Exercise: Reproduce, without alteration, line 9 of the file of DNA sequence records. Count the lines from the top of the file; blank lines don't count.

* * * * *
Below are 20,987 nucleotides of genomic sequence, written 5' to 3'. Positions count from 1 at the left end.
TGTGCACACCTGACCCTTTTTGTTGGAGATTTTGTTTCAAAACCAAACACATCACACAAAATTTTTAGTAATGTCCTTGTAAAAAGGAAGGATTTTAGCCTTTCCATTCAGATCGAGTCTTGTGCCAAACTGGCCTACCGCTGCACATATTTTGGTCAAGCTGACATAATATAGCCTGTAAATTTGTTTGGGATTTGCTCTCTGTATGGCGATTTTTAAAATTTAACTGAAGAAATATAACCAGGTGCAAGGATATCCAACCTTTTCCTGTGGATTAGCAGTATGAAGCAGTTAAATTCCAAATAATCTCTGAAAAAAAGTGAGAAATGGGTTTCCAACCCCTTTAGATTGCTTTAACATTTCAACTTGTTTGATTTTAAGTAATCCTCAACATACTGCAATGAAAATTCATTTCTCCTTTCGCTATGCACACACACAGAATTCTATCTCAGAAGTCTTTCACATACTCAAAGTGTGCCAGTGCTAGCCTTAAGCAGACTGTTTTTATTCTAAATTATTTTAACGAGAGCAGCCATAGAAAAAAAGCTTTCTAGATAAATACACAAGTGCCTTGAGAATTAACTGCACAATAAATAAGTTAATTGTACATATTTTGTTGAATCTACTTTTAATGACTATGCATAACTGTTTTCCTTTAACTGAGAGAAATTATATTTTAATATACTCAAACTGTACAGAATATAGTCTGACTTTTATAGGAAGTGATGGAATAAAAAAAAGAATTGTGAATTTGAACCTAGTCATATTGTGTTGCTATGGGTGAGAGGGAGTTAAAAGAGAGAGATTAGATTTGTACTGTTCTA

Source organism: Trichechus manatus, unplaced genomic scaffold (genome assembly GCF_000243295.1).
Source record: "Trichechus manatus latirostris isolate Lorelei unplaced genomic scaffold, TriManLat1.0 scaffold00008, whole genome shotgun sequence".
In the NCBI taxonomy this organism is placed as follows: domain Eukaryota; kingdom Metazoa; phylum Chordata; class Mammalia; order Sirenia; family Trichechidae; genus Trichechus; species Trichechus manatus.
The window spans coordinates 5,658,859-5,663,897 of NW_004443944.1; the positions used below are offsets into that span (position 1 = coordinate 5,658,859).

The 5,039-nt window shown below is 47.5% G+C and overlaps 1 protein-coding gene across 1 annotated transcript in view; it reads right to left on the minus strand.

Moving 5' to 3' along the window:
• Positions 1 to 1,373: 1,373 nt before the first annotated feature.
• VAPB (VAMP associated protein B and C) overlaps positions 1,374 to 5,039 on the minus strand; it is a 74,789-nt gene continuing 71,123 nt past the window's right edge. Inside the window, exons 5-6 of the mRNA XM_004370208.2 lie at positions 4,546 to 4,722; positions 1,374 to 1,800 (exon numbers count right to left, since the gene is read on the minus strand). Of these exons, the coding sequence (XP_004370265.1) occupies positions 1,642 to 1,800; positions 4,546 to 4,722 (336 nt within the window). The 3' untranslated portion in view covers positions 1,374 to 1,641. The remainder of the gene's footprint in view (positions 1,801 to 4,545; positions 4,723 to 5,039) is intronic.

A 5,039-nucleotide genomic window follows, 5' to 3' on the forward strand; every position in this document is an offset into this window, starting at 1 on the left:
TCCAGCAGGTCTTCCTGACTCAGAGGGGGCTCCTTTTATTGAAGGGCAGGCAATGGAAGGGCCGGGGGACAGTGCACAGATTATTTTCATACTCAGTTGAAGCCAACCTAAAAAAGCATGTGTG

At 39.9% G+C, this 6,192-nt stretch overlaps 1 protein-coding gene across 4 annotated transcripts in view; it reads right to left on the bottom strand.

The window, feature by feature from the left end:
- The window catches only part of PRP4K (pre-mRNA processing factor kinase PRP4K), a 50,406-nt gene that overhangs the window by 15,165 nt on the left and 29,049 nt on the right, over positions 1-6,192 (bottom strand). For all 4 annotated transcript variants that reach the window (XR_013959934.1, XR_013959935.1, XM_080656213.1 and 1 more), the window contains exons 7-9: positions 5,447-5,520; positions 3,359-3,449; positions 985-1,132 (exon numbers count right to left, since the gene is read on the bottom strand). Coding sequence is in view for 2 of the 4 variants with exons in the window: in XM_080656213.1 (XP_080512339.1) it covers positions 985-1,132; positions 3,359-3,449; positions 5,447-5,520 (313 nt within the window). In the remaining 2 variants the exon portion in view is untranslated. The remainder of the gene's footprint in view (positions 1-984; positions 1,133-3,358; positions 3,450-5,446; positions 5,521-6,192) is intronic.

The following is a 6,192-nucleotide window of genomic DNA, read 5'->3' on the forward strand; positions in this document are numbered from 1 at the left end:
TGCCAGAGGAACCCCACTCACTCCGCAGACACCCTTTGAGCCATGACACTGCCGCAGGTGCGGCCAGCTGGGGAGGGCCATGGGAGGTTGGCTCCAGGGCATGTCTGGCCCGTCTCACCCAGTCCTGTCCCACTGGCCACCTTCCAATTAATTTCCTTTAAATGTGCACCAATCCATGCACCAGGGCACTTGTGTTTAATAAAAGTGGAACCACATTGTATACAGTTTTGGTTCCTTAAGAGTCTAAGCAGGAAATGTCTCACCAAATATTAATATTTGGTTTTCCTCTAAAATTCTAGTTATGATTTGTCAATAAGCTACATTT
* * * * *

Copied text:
• Positions 1 to 1,373: 1,373 nt before the first annotated feature.